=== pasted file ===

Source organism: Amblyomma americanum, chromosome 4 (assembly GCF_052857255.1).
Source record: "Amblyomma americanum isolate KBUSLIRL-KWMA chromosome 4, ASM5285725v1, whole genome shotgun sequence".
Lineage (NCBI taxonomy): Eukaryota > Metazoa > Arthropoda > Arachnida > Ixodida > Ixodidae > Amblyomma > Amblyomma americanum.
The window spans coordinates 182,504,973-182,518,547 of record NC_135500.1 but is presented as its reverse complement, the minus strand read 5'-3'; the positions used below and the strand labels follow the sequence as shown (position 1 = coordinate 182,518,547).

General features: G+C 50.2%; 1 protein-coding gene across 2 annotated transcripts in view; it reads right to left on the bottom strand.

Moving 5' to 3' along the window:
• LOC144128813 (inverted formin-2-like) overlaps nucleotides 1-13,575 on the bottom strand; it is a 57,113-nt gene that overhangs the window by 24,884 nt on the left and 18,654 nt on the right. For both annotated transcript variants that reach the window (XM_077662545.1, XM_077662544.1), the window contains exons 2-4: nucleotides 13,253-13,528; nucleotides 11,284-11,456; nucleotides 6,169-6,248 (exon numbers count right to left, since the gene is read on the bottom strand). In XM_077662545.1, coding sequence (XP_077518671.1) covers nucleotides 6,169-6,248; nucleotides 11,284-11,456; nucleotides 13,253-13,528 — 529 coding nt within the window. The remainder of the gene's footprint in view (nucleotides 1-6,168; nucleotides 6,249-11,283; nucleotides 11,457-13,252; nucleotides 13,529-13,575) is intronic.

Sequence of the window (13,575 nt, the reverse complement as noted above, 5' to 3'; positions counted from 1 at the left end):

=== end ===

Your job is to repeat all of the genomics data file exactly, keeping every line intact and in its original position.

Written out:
Source organism: Amblyomma americanum, chromosome 4 (assembly GCF_052857255.1).
Source record: "Amblyomma americanum isolate KBUSLIRL-KWMA chromosome 4, ASM5285725v1, whole genome shotgun sequence".
Lineage (NCBI taxonomy): Eukaryota > Metazoa > Arthropoda > Arachnida > Ixodida > Ixodidae > Amblyomma > Amblyomma americanum.
The window spans coordinates 182,504,973-182,518,547 of record NC_135500.1 but is presented as its reverse complement, the minus strand read 5'-3'; the positions used below and the strand labels follow the sequence as shown (position 1 = coordinate 182,518,547).

General features: G+C 50.2%; 1 protein-coding gene across 2 annotated transcripts in view; it reads right to left on the bottom strand.

Moving 5' to 3' along the window:
• LOC144128813 (inverted formin-2-like) overlaps nucleotides 1-13,575 on the bottom strand; it is a 57,113-nt gene that overhangs the window by 24,884 nt on the left and 18,654 nt on the right. For both annotated transcript variants that reach the window (XM_077662545.1, XM_077662544.1), the window contains exons 2-4: nucleotides 13,253-13,528; nucleotides 11,284-11,456; nucleotides 6,169-6,248 (exon numbers count right to left, since the gene is read on the bottom strand). In XM_077662545.1, coding sequence (XP_077518671.1) covers nucleotides 6,169-6,248; nucleotides 11,284-11,456; nucleotides 13,253-13,528 — 529 coding nt within the window. The remainder of the gene's footprint in view (nucleotides 1-6,168; nucleotides 6,249-11,283; nucleotides 11,457-13,252; nucleotides 13,529-13,575) is intronic.

Sequence of the window (13,575 nt, the reverse complement as noted above, 5' to 3'; positions counted from 1 at the left end):